Stadium deal due by Friday — or else

Published: Saturday, Feb. 3 2007 12:00 a.m. MST

Gov. Jon Huntsman Jr. said Friday that lawmakers have a deadline of next Friday to set aside money needed to keep Real Salt Lake soccer in Utah or the team will be lost to St. Louis or Philadelphia.

"I would certainly encourage people not to sell their Real tickets," Huntsman told the Deseret Morning News. "I'm not ready to say it's a done deal, but we're up against the shot clock and could very well score going into next week."

The governor said he is "comfortable" with a package pieced together by House leaders that would set aside a share of Salt Lake County's transient room tax through 2022 to buy the land and build a parking garage for a new soccer stadium in Sandy.

Lawmakers are also looking at creating a new sports commission in the south valley to manage the funds. The House on Friday approved the funding bill, HB38, but the Senate has yet to commit to the package.

The governor said there's not much time left to finalize a deal with the team.

"We have a deadline, which is Friday," he said, warning that without legislative action, "a week from today, the team is sold to St. Louis, if not to St. Louis, then to Philadelphia. The shot clock has started."

St. Louis or Philly?

With a lucrative offer in St. Louis enticing team officials, lawmakers are pouring their efforts into the original Sandy site. While Salt Lake City Mayor Rocky Anderson is still championing the Utah State Fairpark as an alternative option, Sandy is the focus.

But three cities around St. Louis are anxious to play host to a Major League Soccer team in their town.

Jeff Cooper, a lawyer who is the managing partner of Simmons Cooper in St. Louis, is negotiating a deal for his group to own the team. He said they are "very, very close to a stadium deal," and he's expecting to come to a resolution sometime next week.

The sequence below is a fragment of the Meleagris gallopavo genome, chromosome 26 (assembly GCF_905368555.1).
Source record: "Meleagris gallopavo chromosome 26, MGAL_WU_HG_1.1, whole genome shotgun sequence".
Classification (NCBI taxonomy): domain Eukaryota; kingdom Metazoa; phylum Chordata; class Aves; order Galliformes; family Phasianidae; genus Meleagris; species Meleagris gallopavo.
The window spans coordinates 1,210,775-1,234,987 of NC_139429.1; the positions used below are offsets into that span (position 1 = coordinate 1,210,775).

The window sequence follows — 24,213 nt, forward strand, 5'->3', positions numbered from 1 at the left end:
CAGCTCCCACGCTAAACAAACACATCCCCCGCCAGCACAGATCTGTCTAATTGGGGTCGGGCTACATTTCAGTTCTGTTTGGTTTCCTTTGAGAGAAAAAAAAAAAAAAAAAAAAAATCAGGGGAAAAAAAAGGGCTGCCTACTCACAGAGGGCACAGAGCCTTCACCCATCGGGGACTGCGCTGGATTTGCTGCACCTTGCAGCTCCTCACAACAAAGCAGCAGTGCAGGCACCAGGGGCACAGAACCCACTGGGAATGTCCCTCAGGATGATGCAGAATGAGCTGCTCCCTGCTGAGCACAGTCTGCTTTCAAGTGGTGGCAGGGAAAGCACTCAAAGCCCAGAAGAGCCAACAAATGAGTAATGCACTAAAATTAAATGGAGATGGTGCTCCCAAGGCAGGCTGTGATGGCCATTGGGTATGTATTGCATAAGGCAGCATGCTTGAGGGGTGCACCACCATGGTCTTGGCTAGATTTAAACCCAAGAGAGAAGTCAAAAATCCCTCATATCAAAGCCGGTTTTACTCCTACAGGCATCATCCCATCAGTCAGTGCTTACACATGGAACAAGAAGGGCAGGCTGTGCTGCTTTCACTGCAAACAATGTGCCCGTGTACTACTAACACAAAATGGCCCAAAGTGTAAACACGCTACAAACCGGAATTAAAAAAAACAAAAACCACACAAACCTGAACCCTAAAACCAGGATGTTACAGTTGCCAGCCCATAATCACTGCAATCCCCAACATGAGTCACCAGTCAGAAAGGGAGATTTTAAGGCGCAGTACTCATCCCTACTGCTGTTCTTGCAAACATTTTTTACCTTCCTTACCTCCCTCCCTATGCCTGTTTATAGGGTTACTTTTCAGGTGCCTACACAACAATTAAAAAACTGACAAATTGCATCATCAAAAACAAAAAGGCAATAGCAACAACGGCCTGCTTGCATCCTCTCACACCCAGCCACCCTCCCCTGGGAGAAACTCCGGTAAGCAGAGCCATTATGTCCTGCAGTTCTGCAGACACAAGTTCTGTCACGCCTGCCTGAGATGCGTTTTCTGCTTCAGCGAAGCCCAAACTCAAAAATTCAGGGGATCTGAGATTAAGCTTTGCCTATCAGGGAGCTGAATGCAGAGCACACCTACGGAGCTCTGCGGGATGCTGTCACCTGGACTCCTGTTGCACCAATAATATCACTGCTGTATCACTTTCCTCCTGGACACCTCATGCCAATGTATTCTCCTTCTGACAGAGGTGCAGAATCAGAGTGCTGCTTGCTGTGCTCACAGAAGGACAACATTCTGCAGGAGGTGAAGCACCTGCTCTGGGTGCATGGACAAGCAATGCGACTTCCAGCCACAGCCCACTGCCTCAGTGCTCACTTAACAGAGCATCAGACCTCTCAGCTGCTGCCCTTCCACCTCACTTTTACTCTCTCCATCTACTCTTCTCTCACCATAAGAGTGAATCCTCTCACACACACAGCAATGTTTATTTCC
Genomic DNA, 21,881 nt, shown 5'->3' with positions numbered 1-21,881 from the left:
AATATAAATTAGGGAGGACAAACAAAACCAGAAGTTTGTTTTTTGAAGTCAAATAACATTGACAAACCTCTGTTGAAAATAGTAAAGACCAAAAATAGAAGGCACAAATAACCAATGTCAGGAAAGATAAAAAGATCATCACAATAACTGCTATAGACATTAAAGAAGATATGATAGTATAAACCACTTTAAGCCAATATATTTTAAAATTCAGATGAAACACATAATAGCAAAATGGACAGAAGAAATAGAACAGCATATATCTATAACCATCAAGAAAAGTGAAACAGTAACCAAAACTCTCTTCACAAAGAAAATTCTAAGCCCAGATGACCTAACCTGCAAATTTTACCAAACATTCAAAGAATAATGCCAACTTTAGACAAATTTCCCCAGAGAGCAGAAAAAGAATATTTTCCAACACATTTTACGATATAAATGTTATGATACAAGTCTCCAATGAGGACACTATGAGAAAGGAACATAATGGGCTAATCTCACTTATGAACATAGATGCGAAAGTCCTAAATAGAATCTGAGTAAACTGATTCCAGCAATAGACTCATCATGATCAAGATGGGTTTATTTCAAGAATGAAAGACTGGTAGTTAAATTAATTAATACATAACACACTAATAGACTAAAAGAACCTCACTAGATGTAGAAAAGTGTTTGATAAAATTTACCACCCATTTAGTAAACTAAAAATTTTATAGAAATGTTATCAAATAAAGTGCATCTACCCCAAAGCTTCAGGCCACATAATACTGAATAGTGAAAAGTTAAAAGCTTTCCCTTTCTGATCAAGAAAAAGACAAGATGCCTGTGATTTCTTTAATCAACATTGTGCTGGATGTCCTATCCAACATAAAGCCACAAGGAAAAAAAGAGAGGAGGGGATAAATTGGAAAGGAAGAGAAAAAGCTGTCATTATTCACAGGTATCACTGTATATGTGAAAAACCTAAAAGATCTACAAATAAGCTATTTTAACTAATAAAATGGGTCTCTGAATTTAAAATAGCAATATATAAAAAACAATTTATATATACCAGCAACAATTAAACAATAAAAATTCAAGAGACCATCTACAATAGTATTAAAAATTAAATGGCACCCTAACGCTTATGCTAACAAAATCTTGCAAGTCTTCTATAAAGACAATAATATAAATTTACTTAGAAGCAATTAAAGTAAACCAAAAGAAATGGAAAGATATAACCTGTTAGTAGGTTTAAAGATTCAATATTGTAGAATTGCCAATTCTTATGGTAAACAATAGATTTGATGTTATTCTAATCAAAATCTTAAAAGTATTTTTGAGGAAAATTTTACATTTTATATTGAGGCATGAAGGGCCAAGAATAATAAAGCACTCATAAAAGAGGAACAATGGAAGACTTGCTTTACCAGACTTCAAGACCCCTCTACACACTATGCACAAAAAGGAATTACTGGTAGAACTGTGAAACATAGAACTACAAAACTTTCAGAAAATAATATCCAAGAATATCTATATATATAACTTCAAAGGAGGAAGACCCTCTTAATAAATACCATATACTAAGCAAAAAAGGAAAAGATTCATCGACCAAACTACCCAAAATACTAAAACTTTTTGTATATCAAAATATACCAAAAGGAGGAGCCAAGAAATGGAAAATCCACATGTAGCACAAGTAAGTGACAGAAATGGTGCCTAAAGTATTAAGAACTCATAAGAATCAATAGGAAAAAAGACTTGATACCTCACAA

Stadium plans, he said, would be much like the one proposed in Sandy, with a public-private partnership. The difference, he said, is that these public leaders are willing to put "their money where their mouth is."

"It's one of the best-supported teams in MLS — they've just been let down by their public officials," he said. "Here, the public officials are just stepping up to the plate for all the businesses and people in the community that want to see a high-profile team in their hometown."

Cooper's group has been looking into purchasing an MLS franchise for some time, and he says the worldwide attention that an MLS team provides is better than that of any other pro-sports franchise.

"The best summer was the Real Madrid and Real Salt Lake game. It's not very often that you have the focus of the whole world on your town," Cooper said. "That's so much bigger than how many tickets you've sold."

As for Philadelphia, Real Salt Lake officials do not have official permission from Major League Soccer to negotiate a possible move there, league spokesman Dan Courtemanch said.

On Capitol Hill

In Utah, lawmakers have come up with a plan to keep the stadium in the state by using HB38 as a way to collect the $35 million needed for the stadium project. The bill now sets aside $20 million for a parking facility and is expected to be amended to give the state the power to collect another $15 million in Salt Lake County's hotel-room taxes over the next 20 years.

The measure passed the House on Friday with an amendment sponsored by Rep. David Clark, R-Santa Clara, spelling out that county hotel-tax dollars will only be used for parking at the county's two biggest convention centers and not for a stadium.

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